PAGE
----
Buffalo-born Elaine Sciolino is a serious Francophile. She’s also a serious journalist (she’s the Paris correspondent for the New York Times)and author. Her latest book carries the intriguing title La Seduction: How the French Play the Game of Life. Dominique Strauss-Kahn is in the book, and Sciolino has strong opinions about the former IMF chief, who was accused of sexually assaulting a New York hotel housekeeper. The charges were dropped, and he returned to Paris with his wife, Anne Sinclair.
“His women problems were very well known in Paris,” says Sciolino, who was in Washington to speak at the French Ambassador’s residence. “I would often ask my French friends about his private behavior. We’re not talking about him having a fling or casual affair, but about a pattern of behavior that was widely known to be aberrant.”
Sciolino says that the French use the word “seduce” not necessarily as a sexual term, but more in the way Americans might use words like “charm,” “attract,” or “persuade.” It is, she says, “absolutely not” about sex.
Strauss-Kahn “was considered a very seductive person. A seductive professor, a very seductive head of IMF,” she says. “But people now say publicly that he suffers from compulsive behavior.” She adds that in Paris, “Everybody asks why does she [Sinclair] stay with him? She has to tell her story. Everyone else is an armchair psychologist.”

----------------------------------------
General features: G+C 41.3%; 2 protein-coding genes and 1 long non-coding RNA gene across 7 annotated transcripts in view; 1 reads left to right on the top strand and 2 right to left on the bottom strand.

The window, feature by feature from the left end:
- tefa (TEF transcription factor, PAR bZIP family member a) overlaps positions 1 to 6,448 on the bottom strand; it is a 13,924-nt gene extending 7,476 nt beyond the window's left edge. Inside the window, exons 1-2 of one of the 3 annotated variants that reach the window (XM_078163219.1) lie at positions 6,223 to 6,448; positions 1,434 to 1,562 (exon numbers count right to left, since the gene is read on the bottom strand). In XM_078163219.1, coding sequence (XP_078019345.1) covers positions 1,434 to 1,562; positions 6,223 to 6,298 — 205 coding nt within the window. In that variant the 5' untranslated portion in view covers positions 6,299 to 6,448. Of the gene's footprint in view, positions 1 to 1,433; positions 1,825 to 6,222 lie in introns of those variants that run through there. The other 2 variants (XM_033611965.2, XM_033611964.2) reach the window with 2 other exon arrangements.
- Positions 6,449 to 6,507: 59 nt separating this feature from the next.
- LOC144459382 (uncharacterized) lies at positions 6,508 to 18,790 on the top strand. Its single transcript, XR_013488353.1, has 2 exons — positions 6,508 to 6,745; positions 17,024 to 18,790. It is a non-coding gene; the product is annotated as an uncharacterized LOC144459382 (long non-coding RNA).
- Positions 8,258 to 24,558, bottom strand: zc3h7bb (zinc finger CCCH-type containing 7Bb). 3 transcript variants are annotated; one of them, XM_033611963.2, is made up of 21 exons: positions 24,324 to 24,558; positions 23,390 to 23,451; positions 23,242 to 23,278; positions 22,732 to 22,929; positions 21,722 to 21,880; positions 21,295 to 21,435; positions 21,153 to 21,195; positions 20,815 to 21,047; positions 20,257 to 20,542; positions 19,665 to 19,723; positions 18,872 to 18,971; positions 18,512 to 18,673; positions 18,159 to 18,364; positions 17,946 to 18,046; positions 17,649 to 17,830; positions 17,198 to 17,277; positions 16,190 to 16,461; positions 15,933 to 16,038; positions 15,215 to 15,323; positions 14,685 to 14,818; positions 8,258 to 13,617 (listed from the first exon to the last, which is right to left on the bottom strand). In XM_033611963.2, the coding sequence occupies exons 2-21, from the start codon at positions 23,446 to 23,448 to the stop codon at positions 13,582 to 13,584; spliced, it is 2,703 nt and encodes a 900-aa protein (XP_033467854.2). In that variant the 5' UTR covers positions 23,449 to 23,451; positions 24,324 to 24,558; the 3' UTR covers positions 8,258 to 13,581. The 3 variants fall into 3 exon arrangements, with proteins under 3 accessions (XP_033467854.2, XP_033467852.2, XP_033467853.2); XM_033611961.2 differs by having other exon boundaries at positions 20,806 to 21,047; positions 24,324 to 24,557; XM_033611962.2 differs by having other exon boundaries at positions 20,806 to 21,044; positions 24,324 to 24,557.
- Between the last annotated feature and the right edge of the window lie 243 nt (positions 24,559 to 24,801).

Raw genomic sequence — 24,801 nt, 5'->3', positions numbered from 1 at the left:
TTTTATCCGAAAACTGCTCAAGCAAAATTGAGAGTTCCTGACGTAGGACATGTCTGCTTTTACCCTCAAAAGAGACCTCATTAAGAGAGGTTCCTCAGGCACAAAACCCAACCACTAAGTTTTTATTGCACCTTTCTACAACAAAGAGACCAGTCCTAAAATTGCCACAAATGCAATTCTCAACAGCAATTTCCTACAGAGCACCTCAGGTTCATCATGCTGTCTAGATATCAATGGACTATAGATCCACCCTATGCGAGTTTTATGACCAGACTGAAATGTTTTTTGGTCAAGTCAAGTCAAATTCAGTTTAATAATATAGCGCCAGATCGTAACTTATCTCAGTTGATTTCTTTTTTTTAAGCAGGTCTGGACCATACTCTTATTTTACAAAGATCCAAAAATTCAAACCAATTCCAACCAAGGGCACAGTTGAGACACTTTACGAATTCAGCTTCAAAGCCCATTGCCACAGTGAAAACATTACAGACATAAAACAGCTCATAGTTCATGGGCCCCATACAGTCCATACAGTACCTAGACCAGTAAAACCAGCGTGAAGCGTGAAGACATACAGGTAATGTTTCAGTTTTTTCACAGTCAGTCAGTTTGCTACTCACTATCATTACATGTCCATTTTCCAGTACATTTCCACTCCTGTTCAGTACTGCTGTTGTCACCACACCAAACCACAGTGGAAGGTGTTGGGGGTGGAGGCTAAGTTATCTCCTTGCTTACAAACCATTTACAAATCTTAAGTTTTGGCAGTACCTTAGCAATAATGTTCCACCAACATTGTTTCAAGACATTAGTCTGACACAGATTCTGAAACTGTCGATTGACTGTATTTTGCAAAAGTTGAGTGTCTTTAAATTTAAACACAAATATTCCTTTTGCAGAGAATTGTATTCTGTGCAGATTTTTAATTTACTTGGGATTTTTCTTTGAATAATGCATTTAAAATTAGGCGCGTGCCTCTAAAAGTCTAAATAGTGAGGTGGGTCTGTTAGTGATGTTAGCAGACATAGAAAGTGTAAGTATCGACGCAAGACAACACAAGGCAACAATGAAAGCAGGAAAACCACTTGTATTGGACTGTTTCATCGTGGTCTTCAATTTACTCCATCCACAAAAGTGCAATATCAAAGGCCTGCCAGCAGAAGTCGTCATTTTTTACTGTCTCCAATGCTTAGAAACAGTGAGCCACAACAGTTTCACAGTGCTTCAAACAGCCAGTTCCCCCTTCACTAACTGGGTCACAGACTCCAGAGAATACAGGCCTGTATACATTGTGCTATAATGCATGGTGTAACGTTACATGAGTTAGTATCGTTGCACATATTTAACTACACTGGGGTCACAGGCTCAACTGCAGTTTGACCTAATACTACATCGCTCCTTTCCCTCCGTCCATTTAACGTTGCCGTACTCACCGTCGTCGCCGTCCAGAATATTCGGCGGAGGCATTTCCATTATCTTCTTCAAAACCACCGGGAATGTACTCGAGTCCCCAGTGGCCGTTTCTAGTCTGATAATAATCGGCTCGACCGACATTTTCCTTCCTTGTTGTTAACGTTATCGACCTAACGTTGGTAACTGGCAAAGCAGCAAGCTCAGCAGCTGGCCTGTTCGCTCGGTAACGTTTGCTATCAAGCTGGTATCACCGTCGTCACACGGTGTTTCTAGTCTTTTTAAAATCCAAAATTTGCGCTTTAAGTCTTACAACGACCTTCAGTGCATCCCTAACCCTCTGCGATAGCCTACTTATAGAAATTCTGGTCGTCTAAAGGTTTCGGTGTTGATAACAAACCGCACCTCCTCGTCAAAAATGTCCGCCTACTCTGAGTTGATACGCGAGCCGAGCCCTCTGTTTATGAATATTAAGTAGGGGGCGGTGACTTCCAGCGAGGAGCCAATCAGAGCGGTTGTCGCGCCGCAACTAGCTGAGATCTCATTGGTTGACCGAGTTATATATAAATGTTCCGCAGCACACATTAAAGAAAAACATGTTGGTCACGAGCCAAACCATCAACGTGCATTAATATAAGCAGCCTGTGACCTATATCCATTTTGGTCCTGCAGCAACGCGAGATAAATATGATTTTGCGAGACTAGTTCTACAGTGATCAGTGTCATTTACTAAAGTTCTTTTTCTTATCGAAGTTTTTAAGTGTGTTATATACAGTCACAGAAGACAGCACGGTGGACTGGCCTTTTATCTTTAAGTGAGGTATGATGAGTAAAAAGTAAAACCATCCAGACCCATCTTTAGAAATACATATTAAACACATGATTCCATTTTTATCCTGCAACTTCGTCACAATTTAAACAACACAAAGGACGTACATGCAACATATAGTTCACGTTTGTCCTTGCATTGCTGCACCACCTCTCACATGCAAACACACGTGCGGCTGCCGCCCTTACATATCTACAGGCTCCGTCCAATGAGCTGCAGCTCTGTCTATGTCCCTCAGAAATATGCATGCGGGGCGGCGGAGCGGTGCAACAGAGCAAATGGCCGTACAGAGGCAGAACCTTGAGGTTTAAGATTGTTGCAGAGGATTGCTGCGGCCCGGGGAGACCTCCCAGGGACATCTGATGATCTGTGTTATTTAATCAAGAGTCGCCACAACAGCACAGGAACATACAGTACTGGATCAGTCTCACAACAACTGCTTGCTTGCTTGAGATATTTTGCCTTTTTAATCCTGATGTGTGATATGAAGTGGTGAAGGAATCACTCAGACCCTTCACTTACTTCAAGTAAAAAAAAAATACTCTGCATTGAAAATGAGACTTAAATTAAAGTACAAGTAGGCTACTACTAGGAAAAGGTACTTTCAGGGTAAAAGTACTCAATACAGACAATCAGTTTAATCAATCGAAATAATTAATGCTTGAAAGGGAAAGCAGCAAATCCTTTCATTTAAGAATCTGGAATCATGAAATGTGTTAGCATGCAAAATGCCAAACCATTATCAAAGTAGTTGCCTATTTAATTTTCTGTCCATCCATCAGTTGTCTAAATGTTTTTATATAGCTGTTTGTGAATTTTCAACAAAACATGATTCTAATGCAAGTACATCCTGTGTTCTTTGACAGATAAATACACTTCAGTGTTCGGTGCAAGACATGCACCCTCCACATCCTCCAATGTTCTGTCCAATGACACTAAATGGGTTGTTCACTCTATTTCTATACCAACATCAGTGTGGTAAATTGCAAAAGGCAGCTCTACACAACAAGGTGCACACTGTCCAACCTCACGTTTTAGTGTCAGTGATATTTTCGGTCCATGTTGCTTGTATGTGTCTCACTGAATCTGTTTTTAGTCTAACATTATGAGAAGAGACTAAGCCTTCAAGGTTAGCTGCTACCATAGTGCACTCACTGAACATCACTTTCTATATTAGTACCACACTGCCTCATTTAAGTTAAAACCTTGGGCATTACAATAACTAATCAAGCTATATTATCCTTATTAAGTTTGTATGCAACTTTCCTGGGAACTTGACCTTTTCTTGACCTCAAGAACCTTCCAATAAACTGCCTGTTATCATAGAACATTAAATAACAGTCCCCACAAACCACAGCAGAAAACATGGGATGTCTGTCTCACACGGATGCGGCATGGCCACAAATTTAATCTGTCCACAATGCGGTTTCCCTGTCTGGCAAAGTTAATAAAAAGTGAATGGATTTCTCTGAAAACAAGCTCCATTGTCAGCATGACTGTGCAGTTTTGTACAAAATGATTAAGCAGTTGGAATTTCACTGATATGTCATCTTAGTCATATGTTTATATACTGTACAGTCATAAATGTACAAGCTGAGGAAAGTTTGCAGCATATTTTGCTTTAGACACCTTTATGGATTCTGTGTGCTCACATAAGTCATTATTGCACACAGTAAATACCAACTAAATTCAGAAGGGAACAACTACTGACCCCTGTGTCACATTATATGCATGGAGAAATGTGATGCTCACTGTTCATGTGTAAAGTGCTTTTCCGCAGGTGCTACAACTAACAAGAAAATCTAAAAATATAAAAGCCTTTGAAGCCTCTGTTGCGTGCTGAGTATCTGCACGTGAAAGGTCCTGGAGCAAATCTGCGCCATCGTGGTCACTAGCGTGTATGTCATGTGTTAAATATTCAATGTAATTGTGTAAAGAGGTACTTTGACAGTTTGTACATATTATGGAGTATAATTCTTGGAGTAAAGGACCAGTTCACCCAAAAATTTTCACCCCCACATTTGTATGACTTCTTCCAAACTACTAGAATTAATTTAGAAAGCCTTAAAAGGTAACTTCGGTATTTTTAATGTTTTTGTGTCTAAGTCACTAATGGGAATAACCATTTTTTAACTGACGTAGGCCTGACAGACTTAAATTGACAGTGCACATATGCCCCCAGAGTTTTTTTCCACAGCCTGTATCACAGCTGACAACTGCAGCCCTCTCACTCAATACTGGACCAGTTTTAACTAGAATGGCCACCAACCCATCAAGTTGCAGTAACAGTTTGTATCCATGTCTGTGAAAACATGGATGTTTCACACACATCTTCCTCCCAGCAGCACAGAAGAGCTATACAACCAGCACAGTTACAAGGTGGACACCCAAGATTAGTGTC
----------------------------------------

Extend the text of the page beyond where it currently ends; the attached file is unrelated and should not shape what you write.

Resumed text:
Another person mentioned in the book is President Barack Obama, who lost points with the French in 2009 when he declined an invitation to dinner at the Élysée Palace with President Nicolas Sarkozy.
“The French loved Obama because of his beauty. They looked at him as so gorgeous: his physical presence. His way of moving. The way he uses his hands and fingers, and the way he talked. The game of using words is seductive for the French.”
Are the French no longer in love with Obama? “Well,” Sciolino says, “today nobody’s in love with anybody.”
And what about Washington and the art of seduction? Is it practiced well here? In a word, no. “In Washington when you go to a dinner party, you are going to work. You show up, you network. Little of this translates to the French. At Washington dinner parties, you don’t flirt. At Paris dinner parties, you flirt. You take the time for pleasure. That’s what seduction is.”